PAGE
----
What the papers say - February 17

A variety of stories make the headlines on Saturday - from developments in the ongoing Oxfam scandal to the latest on Brexit.

The Times leads on Oxfam, reporting that the charity has been barred from receiving new government funding unless it reforms.

International Development Secretary Penny Mordaunt said the funding would stop until the department was "satisfied they can meet the high standards we expect", the paper adds.

The Guardian carries an interview with the chief executive of Oxfam, and reports that he acknowledged major reforms were needed, but accused critics of "gunning" for the charity.

Meanwhile, aid agencies including Oxfam were warned that workers were sexually abusing children in Haiti a decade ago, the Independent claims.

The paper says a damning report by Save the Children warned of abuse linked to 23 humanitarian organisations in Haiti, Ivory Coast and what was then southern Sudan.

Brexit makes the front of the i, which reports that Theresa May has warned the EU that the safety of Europe's citizens are at risk without a security deal.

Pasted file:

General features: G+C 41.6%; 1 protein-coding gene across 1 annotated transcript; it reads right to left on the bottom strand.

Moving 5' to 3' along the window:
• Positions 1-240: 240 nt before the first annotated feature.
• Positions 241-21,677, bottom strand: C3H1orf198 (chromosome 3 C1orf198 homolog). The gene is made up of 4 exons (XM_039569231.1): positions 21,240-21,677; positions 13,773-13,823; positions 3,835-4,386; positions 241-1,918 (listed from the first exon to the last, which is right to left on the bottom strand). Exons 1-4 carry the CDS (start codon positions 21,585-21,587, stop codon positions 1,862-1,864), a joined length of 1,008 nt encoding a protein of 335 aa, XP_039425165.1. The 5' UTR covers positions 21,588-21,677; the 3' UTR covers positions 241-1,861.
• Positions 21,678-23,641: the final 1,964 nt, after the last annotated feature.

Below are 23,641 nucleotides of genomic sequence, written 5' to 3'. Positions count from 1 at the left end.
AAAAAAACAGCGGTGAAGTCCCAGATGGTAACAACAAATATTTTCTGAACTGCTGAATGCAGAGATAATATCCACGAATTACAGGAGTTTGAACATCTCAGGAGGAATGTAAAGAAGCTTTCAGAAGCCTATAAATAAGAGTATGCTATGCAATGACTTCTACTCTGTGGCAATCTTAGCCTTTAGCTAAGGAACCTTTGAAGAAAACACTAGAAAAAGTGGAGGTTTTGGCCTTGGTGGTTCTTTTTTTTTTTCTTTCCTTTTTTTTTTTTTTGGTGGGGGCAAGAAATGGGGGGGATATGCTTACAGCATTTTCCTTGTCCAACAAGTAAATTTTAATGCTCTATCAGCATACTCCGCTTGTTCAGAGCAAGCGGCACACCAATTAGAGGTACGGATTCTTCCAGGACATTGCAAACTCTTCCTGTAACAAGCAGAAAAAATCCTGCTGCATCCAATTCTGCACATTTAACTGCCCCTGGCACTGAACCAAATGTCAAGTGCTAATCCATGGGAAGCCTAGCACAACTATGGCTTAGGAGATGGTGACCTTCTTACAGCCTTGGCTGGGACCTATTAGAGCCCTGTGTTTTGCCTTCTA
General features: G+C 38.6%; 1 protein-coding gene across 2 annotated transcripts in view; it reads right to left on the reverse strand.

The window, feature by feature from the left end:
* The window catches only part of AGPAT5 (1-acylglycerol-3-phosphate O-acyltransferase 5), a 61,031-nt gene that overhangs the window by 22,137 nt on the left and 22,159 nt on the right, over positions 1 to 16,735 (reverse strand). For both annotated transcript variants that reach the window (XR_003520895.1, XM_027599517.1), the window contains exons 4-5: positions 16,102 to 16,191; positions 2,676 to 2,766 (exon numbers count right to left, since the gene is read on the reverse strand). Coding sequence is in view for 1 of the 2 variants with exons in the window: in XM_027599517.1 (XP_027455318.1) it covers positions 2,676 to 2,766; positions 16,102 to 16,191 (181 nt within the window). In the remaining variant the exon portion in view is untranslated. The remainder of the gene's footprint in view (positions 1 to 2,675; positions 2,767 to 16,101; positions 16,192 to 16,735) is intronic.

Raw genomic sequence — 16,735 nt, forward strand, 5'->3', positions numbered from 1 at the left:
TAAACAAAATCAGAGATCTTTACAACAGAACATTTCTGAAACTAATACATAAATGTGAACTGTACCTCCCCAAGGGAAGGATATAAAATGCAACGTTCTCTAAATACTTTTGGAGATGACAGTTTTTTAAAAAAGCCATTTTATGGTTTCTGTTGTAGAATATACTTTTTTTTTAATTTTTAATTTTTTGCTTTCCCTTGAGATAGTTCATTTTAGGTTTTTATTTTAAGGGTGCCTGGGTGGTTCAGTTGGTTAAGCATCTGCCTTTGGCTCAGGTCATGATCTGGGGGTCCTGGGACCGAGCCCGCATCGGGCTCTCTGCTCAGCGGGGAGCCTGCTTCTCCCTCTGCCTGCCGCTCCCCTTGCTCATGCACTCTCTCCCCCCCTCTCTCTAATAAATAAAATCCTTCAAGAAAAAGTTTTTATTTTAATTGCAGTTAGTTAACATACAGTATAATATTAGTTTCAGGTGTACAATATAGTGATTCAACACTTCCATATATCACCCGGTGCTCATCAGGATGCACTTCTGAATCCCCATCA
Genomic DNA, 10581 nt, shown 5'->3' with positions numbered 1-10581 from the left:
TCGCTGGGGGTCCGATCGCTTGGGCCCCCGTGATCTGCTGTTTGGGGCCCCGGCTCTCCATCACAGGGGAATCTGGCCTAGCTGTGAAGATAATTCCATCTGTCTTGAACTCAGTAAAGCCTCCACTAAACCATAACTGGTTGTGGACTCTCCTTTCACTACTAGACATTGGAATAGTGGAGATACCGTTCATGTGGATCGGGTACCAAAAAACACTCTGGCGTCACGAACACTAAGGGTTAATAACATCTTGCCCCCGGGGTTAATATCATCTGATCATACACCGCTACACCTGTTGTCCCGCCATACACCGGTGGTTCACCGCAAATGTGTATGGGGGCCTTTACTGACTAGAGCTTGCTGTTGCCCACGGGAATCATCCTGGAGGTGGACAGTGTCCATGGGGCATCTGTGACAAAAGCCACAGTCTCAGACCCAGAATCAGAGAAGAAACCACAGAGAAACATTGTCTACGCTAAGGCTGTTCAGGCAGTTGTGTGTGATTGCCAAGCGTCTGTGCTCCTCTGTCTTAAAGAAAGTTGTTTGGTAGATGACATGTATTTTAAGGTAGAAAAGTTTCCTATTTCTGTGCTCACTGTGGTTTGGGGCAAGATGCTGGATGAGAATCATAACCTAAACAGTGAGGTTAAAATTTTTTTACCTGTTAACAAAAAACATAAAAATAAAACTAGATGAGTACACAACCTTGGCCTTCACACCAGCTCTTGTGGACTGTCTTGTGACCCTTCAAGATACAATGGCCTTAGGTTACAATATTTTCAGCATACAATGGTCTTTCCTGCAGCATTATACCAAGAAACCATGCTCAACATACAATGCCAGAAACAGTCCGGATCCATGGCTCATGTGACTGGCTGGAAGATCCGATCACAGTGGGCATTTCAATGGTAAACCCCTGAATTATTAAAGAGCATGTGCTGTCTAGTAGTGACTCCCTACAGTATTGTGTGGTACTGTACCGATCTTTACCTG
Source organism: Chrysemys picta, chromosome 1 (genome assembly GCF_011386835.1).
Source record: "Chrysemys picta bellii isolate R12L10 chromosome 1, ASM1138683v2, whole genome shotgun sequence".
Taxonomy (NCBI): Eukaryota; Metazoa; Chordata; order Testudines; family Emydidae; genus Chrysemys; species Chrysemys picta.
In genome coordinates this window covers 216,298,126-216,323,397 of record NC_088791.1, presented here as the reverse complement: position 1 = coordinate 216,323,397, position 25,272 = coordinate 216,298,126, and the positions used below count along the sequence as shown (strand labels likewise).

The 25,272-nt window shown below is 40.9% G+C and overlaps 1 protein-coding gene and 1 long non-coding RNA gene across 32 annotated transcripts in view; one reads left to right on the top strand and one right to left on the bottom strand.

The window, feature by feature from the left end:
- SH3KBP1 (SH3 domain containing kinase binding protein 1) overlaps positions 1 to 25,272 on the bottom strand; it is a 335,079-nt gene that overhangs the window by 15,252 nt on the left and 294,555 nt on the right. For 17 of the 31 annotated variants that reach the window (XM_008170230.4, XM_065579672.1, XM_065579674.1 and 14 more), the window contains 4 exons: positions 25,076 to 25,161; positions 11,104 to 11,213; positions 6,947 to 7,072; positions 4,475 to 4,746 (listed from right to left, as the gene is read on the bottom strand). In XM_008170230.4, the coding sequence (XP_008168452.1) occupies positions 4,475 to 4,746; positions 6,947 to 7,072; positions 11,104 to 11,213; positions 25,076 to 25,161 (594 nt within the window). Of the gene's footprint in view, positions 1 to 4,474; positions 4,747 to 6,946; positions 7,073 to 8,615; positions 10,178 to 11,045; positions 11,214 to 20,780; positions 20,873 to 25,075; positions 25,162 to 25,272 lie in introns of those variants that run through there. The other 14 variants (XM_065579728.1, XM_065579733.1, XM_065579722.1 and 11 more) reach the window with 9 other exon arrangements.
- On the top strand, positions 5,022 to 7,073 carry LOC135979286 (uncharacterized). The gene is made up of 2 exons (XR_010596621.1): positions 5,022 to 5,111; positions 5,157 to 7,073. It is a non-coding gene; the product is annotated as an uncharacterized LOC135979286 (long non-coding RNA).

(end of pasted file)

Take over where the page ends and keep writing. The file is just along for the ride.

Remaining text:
The Daily Express says Remain supporter Lord Malloch-Brown suggested Britain should stay in the EU because older people who backed Brexit will "die off".

And the Financial Times reports that Number 10 is aiming for a "mutual recognition" of regulations to retain the City's access to the EU after Brexit.

A story surrounding four West Brom players is featured on several front pages, with The Sun claiming they were quizzed by Spanish police over allegations they stole a taxi during a club trip to Barcelona.

The Daily Star leads on the same story.

Elsewhere, both the Daily Telegraph and Daily Mail feature Jeremy Corbyn on their fronts, with the Mail reporting that the Labour leader has denied claims by a Czech spy that he was paid to pass information to Soviets.

The Telegraph carries an interview with the Czech secret agent who made the allegations.

The Daily Mirror leads on an interview with a transgender jockey who has vowed to become the first rider to win a horse race as a man and a woman.

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